West Ham set to turn down 'rescue package'
Gold and Sullivan's offer guarantees £20m for players in exchange for full control
Friday 11 December 2009
David Gold and David Sullivan will make a bid for West Ham United within the next 24 hours that will involve no money being paid directly to the current owners but will guarantee a cash injection for players and urgent debt repayments in exchange for a 50 per stake in the club, and effective control. Around £20m, contractually guaranteed in return for shares, would be invested in January, if a deal can be pushed through in time. Further funds would be committed later.
"This is almost a rescue package," said a well-informed source with knowledge of the bid. "Any money that they [Gold and Sullivan] put on the table will be used to build up the football club. It's not about helping the incumbents, but helping West Ham, and possibly saving them from relegation."
The offer is likely to be rebuffed. There is a huge disparity between what Gold and Sullivan feel is a sensible way forward, and how the Icelandic owners, CB Holdings, view the situation.
West Ham have £40m in debts in bank loans alone, plus at least another £30m in other liabilities, including some £19m to Sheffield United as a result of the Carlos Tevez fiasco. Yet CB Holdings appear to believe that even in the worst recession in decades, they can still calculate the value of the club using an "enterprise value" equation that adds debt and equity values.
In layman's terms, they see the debt as £70m, and would like to pocket £50m for themselves, and thus hope they can find a buyer who will effectively stump up £120m to take control.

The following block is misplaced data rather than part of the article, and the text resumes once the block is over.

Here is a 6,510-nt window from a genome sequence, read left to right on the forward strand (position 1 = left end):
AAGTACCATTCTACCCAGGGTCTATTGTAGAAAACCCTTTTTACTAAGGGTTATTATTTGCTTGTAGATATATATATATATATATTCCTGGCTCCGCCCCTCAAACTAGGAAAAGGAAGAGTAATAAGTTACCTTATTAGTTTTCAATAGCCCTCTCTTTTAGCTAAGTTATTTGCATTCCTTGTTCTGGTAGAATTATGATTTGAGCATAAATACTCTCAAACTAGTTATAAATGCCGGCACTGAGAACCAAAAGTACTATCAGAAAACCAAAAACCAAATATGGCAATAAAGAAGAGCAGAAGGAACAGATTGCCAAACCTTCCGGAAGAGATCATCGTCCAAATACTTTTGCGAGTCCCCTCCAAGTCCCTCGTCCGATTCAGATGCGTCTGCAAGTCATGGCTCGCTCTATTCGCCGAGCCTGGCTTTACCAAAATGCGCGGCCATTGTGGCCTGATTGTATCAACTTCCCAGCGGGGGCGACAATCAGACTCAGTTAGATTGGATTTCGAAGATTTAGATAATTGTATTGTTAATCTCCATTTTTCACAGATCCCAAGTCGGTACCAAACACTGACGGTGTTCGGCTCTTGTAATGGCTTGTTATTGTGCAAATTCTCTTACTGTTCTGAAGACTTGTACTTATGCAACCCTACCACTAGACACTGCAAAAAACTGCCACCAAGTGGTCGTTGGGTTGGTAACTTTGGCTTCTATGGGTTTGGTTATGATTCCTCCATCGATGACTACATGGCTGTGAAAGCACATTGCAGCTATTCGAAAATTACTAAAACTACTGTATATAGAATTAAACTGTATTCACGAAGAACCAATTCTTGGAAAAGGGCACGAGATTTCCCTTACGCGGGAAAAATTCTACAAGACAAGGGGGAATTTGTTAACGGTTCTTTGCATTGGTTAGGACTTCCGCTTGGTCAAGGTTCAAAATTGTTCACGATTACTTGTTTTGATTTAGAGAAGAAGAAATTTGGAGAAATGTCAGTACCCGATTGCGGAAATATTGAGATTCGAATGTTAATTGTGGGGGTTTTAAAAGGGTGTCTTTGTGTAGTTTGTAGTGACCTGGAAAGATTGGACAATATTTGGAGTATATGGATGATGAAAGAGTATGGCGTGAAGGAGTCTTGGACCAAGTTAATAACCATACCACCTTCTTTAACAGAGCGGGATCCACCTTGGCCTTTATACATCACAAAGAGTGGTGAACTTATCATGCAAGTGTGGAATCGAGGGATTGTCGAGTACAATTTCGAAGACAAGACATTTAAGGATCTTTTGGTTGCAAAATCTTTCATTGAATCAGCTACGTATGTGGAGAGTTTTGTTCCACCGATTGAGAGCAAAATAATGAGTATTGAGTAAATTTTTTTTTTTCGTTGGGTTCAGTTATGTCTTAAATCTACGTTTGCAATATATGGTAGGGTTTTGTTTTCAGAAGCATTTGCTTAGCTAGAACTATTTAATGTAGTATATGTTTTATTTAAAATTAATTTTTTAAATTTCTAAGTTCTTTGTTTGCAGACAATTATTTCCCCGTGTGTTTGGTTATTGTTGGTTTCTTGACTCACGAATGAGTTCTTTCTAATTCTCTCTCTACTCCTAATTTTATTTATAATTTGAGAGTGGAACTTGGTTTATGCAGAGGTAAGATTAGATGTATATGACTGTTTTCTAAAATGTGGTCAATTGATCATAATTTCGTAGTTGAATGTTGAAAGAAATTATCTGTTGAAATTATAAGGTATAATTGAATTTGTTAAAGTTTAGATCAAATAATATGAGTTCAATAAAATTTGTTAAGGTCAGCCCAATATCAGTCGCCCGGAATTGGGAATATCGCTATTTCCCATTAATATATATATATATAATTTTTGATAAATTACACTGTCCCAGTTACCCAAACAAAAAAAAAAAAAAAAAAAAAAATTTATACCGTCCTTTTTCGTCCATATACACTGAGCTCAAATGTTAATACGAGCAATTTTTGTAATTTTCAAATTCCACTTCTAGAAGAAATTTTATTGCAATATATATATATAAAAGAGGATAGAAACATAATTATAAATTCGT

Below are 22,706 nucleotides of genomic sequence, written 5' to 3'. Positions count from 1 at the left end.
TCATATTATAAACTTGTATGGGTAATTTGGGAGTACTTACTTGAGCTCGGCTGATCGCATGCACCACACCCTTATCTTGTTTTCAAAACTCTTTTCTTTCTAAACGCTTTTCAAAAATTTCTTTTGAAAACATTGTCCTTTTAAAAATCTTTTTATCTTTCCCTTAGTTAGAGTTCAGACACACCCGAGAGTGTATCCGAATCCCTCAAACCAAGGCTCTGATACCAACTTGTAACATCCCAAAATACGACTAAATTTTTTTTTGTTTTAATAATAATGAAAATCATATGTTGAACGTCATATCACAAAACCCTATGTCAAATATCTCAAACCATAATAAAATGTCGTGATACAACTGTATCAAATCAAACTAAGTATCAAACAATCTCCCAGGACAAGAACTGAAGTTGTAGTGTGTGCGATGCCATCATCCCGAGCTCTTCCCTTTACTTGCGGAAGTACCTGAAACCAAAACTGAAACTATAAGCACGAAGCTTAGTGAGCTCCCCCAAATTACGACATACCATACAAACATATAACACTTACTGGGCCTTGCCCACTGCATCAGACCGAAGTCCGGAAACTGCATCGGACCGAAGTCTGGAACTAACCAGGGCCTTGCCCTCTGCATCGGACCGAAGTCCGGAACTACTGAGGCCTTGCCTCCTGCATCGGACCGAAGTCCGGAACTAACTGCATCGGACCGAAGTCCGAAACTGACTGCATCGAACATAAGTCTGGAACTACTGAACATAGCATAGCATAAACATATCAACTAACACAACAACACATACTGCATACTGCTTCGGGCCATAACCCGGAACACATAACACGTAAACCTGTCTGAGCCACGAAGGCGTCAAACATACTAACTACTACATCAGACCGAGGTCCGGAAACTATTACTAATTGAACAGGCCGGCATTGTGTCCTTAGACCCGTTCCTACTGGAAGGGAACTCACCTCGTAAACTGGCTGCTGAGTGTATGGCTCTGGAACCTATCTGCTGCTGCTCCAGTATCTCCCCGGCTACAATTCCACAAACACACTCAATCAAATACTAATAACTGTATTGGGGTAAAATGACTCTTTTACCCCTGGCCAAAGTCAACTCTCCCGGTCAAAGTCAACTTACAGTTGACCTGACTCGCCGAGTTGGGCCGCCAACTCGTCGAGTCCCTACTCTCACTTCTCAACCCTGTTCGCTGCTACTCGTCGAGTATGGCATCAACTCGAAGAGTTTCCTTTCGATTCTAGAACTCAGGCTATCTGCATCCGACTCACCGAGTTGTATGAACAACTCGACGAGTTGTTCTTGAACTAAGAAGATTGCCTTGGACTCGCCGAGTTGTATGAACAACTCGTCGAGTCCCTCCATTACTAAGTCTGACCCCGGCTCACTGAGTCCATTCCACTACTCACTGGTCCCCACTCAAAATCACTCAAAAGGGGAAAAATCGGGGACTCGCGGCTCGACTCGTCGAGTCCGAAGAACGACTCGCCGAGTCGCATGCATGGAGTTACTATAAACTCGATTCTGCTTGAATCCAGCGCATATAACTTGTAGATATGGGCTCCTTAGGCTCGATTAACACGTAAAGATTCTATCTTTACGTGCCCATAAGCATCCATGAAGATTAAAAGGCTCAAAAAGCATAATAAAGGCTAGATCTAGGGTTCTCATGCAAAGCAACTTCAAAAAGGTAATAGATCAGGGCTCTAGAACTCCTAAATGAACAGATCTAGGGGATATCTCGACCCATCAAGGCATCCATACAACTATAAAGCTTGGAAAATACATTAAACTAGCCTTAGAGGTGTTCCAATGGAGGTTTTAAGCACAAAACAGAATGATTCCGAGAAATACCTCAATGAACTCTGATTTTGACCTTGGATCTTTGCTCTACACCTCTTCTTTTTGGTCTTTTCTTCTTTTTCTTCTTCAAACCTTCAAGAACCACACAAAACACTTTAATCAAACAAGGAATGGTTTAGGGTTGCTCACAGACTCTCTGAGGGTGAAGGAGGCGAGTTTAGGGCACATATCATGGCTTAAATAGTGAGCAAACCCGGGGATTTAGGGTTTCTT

Gold and Sullivan see things rather more starkly, viewing West Ham at a "tipping point" where a fall from the Premier League would be a precursor to the kind of financial meltdown seen by Leeds United and Southampton among others who have fallen to England's third division in recent years.
CB Holdings is 70 per cent owned by a bank, Straumur, to whom a large chunk of the club's loans are due. Gold and Sullivan ideally want Straumur to "park" West Ham's debt (pay the least amount required to service it), while most of their proposed investment would be spent on players, wages and infrastructure to help them stay in the Premier League.
The rationale is that Gold and Sullivan feel West Ham, debt free, would be worth around £60m or so, more in a boom, less now. As a stable Premier League club a few years down the line, it could be worth twice that. Their offer effectively asks the Icelandic owners to seek long-term stability and profit rather than risk the meltdown that would almost inevitably follow if West Ham were relegated.
West Ham's chairman, Andrew Bernhardt, has said there is no urgency to sell the club, and with talk of a mystery potential bidder from America waiting in the wings, is unlikely to relish the opportunity of taking on the Gold-Sullivan deal. The gamble is that West Ham will be left to founder without new cash, get relegated, and end up in a post-administration fire sale.
Gold and Sullivan will also outline how their experience in the game can assist West Ham, where Gold was a junior player, and where the pair co-owned a 30 per cent stake in the 1980s before selling up and investing in Birmingham. They subsequently bought the Midlands club for just £1, and after 16 years' ownership sold it earlier this year to Carson Yeung for £82m.
Gianfranco Zola's team currently sit one point above the relegation zone and are in desperate need of reinforcements to the squad during the January transfer window.
The amount that David Gold and David Sullivan sold Birmingham City for this year, having bought the club for £1.
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